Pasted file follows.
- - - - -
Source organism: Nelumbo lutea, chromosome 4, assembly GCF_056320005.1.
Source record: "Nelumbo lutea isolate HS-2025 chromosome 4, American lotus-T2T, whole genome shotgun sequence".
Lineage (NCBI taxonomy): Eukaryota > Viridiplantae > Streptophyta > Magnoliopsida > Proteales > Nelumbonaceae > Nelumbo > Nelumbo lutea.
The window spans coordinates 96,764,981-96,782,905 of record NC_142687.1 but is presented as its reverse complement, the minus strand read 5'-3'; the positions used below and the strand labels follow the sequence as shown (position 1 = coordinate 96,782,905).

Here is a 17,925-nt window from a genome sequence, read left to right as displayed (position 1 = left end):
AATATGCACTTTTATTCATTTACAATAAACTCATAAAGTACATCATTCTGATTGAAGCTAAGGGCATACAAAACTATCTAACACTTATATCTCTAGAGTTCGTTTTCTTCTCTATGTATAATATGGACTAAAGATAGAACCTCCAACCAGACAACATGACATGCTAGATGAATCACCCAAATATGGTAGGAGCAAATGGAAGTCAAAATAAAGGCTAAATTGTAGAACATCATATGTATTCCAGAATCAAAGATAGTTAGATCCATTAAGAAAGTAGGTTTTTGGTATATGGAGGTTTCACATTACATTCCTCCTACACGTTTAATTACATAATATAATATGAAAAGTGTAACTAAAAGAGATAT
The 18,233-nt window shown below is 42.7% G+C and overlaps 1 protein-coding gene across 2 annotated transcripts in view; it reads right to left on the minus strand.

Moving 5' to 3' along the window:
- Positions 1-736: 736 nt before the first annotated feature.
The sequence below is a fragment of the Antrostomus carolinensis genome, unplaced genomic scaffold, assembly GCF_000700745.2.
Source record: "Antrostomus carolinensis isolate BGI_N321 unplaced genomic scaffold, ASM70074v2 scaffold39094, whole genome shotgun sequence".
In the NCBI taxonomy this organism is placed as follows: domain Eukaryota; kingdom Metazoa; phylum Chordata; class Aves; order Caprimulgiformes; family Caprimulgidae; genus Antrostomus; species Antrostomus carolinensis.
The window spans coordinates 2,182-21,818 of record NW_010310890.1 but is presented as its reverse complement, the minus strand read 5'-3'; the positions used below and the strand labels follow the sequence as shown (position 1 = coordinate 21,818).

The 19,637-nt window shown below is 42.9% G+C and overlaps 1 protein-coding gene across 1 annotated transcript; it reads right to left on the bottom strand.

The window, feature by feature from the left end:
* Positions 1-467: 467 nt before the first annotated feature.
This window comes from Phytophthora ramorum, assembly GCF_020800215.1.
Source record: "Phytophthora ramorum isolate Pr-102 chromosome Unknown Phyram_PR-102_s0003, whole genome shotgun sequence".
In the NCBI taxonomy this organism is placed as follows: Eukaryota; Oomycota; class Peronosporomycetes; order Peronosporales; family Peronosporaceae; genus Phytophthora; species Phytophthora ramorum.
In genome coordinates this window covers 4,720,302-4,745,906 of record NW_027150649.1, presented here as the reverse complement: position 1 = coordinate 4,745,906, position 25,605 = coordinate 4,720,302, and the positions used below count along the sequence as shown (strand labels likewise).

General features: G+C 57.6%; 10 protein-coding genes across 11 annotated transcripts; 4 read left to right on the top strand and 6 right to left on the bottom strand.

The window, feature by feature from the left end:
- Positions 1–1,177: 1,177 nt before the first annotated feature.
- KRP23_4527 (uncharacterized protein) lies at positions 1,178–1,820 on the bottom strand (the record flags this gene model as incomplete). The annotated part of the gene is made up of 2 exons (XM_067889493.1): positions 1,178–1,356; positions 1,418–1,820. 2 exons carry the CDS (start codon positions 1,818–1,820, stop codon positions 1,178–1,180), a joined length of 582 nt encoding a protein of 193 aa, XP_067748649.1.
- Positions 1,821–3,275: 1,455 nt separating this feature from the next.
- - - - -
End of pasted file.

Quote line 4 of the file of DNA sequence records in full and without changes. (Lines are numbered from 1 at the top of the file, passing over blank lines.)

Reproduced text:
The window spans coordinates 96,764,981-96,782,905 of record NC_142687.1 but is presented as its reverse complement, the minus strand read 5'-3'; the positions used below and the strand labels follow the sequence as shown (position 1 = coordinate 96,782,905).